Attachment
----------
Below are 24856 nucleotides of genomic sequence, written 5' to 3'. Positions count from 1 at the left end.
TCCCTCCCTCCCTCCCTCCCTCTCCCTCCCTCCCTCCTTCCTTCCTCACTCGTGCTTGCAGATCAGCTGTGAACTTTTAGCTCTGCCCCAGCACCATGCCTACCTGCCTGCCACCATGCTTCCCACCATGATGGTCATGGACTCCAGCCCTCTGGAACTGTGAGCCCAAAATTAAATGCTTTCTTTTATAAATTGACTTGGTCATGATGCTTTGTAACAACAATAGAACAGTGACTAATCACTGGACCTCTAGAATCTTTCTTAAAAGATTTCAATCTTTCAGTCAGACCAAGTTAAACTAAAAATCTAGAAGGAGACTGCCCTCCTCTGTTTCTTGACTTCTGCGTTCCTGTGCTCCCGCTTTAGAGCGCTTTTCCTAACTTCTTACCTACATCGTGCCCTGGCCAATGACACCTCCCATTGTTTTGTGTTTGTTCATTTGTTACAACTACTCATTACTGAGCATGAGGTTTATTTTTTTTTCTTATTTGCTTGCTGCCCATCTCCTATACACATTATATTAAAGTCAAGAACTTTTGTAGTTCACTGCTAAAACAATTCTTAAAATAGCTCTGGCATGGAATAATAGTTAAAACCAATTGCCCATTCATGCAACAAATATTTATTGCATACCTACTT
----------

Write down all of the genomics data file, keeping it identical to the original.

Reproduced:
Below are 24856 nucleotides of genomic sequence, written 5' to 3'. Positions count from 1 at the left end.
TCCCTCCCTCCCTCCCTCCCTCTCCCTCCCTCCCTCCTTCCTTCCTCACTCGTGCTTGCAGATCAGCTGTGAACTTTTAGCTCTGCCCCAGCACCATGCCTACCTGCCTGCCACCATGCTTCCCACCATGATGGTCATGGACTCCAGCCCTCTGGAACTGTGAGCCCAAAATTAAATGCTTTCTTTTATAAATTGACTTGGTCATGATGCTTTGTAACAACAATAGAACAGTGACTAATCACTGGACCTCTAGAATCTTTCTTAAAAGATTTCAATCTTTCAGTCAGACCAAGTTAAACTAAAAATCTAGAAGGAGACTGCCCTCCTCTGTTTCTTGACTTCTGCGTTCCTGTGCTCCCGCTTTAGAGCGCTTTTCCTAACTTCTTACCTACATCGTGCCCTGGCCAATGACACCTCCCATTGTTTTGTGTTTGTTCATTTGTTACAACTACTCATTACTGAGCATGAGGTTTATTTTTTTTTCTTATTTGCTTGCTGCCCATCTCCTATACACATTATATTAAAGTCAAGAACTTTTGTAGTTCACTGCTAAAACAATTCTTAAAATAGCTCTGGCATGGAATAATAGTTAAAACCAATTGCCCATTCATGCAACAAATATTTATTGCATACCTACTT